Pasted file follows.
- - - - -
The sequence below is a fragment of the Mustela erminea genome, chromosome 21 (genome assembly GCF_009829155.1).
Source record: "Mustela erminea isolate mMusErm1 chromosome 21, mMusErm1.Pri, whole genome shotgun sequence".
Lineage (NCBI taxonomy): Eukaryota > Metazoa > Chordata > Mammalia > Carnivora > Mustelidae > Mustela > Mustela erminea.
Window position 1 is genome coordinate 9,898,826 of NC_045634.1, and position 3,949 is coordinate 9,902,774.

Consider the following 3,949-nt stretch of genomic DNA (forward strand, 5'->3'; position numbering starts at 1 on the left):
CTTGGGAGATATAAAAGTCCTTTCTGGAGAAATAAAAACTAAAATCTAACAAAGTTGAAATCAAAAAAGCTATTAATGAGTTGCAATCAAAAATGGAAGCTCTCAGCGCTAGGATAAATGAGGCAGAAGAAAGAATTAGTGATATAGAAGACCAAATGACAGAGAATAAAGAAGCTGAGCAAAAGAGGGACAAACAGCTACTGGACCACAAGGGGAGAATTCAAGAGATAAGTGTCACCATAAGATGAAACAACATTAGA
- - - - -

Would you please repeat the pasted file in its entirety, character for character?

The sequence below is a fragment of the Mustela erminea genome, chromosome 21 (genome assembly GCF_009829155.1).
Source record: "Mustela erminea isolate mMusErm1 chromosome 21, mMusErm1.Pri, whole genome shotgun sequence".
Lineage (NCBI taxonomy): Eukaryota > Metazoa > Chordata > Mammalia > Carnivora > Mustelidae > Mustela > Mustela erminea.
Window position 1 is genome coordinate 9,898,826 of NC_045634.1, and position 3,949 is coordinate 9,902,774.

Consider the following 3,949-nt stretch of genomic DNA (forward strand, 5'->3'; position numbering starts at 1 on the left):
CTTGGGAGATATAAAAGTCCTTTCTGGAGAAATAAAAACTAAAATCTAACAAAGTTGAAATCAAAAAAGCTATTAATGAGTTGCAATCAAAAATGGAAGCTCTCAGCGCTAGGATAAATGAGGCAGAAGAAAGAATTAGTGATATAGAAGACCAAATGACAGAGAATAAAGAAGCTGAGCAAAAGAGGGACAAACAGCTACTGGACCACAAGGGGAGAATTCAAGAGATAAGTGTCACCATAAGATGAAACAACATTAGA